Diagnostic data for the assessment of learning disorders!
Quantifiable data can be collected when using a virtual reality system for the assessment of learning disorders. This includes measures such as reaction time, accuracy, and speed. In addition, researchers can also collect qualitative data such as participants’ perceptions of the task or environment. This information can be used to help identify specific areas of difficulty for individuals with learning disorders. By understanding where these difficulties lie, clinicians can develop more targeted interventions that may improve outcomes for these individuals.
VisionweaRx had the ability to measure and analyse the following data sets:
1. Reading speed
Reading speed is one of the main measurables that has been used in the assessment on reading performance. Usually it is measured by the professional with a manual stop watch counting the number of words read per minute. Because reading speed is dependent on reading comprehension, it is often useful to measure an individual’s ability at retelling back what they just read. This is very subjective and allow for many variables that can affect the outcomes and can not be controlled. If the child is aware of the fact that they are being timed it can also have a counter productive effect, causing anxiety and a decrease in performance.
With VisionweaRx this function is performed in the background, without the child being aware of it, decreasing the stress and increasing the performance. This saves time, eliminates many variables and is much more accurate.
2. Reading accuracy
Reading accuracy is another way of measuring reading performance. Ways of measuring reading accuracy include word recognition accuracy and sentence recognition accuracy. Word recognition accuracy is measured by drawing a horizontal line under each word as the individual reads, counting how many words they can read correctly out of 20-30 words. Sentence recognition accuracy is similar to word recognition accuracy except that sentences are used instead of single words. One shortcoming is that it is hard to measure reading comprehension via objective methods like this because the test taker might make up an answer if they do not know what was written (Berninger 2011).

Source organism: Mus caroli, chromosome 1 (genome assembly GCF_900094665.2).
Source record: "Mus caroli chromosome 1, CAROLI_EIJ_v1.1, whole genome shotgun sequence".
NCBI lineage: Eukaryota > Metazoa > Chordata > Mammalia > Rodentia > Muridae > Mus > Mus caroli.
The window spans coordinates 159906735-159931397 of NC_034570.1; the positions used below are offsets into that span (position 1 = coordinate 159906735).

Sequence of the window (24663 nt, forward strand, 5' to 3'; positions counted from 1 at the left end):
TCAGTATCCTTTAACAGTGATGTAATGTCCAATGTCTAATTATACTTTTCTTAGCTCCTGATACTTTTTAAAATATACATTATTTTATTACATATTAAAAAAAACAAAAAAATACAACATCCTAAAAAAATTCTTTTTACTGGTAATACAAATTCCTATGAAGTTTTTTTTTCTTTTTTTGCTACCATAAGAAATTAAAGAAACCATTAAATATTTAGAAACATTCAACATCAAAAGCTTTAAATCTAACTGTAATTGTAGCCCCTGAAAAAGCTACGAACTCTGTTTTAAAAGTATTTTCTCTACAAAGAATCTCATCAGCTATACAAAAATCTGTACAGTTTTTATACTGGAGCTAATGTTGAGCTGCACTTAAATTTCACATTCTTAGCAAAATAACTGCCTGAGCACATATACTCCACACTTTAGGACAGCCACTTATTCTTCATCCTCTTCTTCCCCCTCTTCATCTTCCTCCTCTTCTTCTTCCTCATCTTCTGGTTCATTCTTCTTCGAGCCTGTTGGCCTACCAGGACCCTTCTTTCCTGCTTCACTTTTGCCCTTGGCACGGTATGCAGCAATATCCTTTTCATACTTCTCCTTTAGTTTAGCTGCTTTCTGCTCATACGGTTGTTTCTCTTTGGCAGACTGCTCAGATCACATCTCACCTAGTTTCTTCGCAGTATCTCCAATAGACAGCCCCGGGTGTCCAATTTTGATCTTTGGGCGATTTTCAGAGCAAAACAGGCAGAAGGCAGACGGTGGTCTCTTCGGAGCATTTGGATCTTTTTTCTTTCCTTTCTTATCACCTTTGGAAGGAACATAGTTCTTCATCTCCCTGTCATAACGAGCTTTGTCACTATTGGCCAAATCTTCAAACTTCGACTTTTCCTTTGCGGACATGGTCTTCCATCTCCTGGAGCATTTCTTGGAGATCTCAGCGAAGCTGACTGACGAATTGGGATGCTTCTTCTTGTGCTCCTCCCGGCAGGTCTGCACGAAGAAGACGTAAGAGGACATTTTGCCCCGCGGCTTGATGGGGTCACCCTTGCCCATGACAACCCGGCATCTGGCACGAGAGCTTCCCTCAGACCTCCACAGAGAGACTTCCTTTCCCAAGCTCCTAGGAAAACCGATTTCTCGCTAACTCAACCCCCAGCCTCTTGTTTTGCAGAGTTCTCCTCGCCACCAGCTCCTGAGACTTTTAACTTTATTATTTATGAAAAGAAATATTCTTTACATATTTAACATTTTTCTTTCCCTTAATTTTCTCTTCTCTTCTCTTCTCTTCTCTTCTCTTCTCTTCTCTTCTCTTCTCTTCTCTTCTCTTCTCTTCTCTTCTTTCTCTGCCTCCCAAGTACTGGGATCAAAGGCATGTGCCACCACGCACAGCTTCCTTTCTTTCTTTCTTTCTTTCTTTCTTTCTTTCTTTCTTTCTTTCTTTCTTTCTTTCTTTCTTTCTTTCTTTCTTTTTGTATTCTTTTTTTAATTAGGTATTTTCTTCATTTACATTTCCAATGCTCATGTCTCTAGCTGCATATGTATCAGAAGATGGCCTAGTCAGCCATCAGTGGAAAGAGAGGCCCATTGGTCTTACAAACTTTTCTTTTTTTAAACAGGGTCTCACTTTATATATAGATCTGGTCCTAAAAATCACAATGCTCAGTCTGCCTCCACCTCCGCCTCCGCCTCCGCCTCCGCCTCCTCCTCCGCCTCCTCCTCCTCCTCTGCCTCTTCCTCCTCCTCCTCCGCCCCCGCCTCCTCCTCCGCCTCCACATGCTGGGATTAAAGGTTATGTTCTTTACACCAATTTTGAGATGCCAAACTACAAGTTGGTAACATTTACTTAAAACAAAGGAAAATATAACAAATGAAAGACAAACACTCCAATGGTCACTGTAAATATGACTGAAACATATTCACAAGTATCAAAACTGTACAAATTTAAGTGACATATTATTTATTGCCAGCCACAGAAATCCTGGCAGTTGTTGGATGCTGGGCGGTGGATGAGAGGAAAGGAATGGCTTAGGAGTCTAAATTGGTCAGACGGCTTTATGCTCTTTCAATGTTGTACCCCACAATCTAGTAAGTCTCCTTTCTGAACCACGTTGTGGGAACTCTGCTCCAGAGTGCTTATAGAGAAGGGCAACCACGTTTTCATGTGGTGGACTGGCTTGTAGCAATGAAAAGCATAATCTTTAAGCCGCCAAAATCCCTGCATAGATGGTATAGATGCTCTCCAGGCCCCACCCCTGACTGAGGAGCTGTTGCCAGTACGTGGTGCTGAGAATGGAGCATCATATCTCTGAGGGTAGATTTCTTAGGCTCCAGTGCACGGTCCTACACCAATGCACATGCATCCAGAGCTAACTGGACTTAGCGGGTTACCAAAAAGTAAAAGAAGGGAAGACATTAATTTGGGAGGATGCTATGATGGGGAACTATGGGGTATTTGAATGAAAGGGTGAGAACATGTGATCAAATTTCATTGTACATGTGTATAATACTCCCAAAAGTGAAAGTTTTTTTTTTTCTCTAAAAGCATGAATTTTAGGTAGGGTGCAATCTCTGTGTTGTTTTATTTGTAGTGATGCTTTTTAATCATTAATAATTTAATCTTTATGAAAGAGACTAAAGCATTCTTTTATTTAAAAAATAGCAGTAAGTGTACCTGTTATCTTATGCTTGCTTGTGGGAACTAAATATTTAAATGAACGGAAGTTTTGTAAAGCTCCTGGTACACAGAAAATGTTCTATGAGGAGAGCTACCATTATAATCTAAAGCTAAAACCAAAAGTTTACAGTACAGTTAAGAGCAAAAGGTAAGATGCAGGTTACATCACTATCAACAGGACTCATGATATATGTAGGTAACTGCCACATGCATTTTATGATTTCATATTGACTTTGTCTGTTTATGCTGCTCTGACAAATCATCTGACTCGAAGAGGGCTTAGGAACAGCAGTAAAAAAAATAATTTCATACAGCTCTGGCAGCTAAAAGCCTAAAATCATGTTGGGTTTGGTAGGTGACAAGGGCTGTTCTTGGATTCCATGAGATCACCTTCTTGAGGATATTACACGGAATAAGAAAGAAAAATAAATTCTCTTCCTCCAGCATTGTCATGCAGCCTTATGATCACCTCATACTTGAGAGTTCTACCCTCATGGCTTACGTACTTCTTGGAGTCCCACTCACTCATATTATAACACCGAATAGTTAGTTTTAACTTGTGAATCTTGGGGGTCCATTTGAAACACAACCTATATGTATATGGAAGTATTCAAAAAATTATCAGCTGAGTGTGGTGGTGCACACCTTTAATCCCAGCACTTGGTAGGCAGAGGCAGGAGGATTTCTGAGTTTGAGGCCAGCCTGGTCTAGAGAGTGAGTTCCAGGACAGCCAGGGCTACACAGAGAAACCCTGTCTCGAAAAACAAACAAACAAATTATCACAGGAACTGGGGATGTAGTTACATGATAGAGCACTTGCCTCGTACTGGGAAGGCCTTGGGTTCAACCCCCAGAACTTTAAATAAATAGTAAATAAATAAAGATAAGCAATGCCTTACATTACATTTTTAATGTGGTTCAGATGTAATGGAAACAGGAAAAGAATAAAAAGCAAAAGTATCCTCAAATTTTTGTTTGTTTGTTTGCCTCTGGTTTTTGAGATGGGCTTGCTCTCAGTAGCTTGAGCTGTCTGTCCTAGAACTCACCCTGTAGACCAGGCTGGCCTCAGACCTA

VisionweaRx can pick up patterns is the child’s word recognition and eliminate true accuracy problems from comprehensive problems. It can also automatically adjust the reading material to a lower level to allow for better comprehension and thus better accuracy.
3. Focal tracking
The eye movements of a child with dyslexia can be of different types.
For example, some children with dyslexia will shift their eyes rapidly from side to side; this type of movement is called “vertical saccades”. Other children will shift their eyes up and down (this type of eye movement is called “horizontal saccade”) or may make small horizontal movements back and forth (“scanning”). From these more traditional assessment techniques we know that the way a child’s eyes move during reading can provide information about how they read and understand what they read (see previous section). That is because:
– eye movements are closely related to attention: the reader has to pay attention in order for them to track words with their eyes accurately. Eye movements can be objectively observed only at a very primitive level, and there is no way of truly telling where the child is focussing.
VisionweaRx allows for eye tracking data to be gathered during the assessment process as well. This provides very detailed information about where visual attention was focused during specific parts of a test or task sequence allowing for inferences about cognitive processing areas that may be relevant to dyslexia.